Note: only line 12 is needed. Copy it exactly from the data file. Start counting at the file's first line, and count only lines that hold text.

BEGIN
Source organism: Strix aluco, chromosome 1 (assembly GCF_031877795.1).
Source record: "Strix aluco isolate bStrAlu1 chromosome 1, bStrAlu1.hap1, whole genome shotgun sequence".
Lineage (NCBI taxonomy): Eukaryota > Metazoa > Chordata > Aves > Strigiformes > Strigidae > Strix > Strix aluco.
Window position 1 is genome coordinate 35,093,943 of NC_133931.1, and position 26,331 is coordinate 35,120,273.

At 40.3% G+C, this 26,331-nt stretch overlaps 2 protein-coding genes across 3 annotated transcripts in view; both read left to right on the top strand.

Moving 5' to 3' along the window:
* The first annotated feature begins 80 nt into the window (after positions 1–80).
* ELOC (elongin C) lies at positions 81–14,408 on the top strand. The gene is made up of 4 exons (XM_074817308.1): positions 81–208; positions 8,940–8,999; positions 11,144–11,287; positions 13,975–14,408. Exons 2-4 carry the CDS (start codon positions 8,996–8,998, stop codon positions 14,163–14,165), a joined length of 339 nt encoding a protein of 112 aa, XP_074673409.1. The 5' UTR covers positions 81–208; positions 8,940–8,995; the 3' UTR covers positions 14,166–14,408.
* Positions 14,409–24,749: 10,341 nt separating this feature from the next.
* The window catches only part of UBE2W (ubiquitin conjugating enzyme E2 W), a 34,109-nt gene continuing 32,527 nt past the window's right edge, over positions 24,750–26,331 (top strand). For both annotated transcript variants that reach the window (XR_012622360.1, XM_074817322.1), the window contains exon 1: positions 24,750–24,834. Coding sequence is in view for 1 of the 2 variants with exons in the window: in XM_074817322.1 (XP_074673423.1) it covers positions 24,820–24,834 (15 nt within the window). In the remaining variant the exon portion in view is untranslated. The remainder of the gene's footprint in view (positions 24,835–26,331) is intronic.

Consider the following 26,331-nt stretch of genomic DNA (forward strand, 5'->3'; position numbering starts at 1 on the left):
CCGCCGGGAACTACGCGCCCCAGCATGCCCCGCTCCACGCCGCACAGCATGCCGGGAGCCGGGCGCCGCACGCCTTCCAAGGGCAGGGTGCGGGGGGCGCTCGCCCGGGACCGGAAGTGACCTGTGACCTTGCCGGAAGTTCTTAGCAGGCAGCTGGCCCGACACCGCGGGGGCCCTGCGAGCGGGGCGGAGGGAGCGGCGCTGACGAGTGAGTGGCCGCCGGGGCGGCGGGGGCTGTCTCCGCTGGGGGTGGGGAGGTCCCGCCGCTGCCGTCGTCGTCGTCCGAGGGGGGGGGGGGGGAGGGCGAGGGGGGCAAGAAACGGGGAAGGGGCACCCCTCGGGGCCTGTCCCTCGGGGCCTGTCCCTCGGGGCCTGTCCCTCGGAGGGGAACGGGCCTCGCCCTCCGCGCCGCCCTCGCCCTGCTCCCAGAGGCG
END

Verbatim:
CCGCCGGGAACTACGCGCCCCAGCATGCCCCGCTCCACGCCGCACAGCATGCCGGGAGCCGGGCGCCGCACGCCTTCCAAGGGCAGGGTGCGGGGGGCGCTCGCCCGGGACCGGAAGTGACCTGTGACCTTGCCGGAAGTTCTTAGCAGGCAGCTGGCCCGACACCGCGGGGGCCCTGCGAGCGGGGCGGAGGGAGCGGCGCTGACGAGTGAGTGGCCGCCGGGGCGGCGGGGGCTGTCTCCGCTGGGGGTGGGGAGGTCCCGCCGCTGCCGTCGTCGTCGTCCGAGGGGGGGGGGGGGGAGGGCGAGGGGGGCAAGAAACGGGGAAGGGGCACCCCTCGGGGCCTGTCCCTCGGGGCCTGTCCCTCGGGGCCTGTCCCTCGGAGGGGAACGGGCCTCGCCCTCCGCGCCGCCCTCGCCCTGCTCCCAGAGGCG